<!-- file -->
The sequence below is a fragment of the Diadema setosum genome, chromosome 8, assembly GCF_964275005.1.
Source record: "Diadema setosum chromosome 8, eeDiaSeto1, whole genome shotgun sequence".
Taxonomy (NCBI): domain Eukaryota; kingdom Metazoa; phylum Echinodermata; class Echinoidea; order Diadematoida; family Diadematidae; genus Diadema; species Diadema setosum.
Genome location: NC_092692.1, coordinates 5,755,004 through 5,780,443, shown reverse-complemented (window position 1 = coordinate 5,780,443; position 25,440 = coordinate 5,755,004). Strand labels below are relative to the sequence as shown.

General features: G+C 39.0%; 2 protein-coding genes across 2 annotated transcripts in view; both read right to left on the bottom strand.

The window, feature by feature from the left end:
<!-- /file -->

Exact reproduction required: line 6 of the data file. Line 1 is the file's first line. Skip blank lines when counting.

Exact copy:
The window, feature by feature from the left end: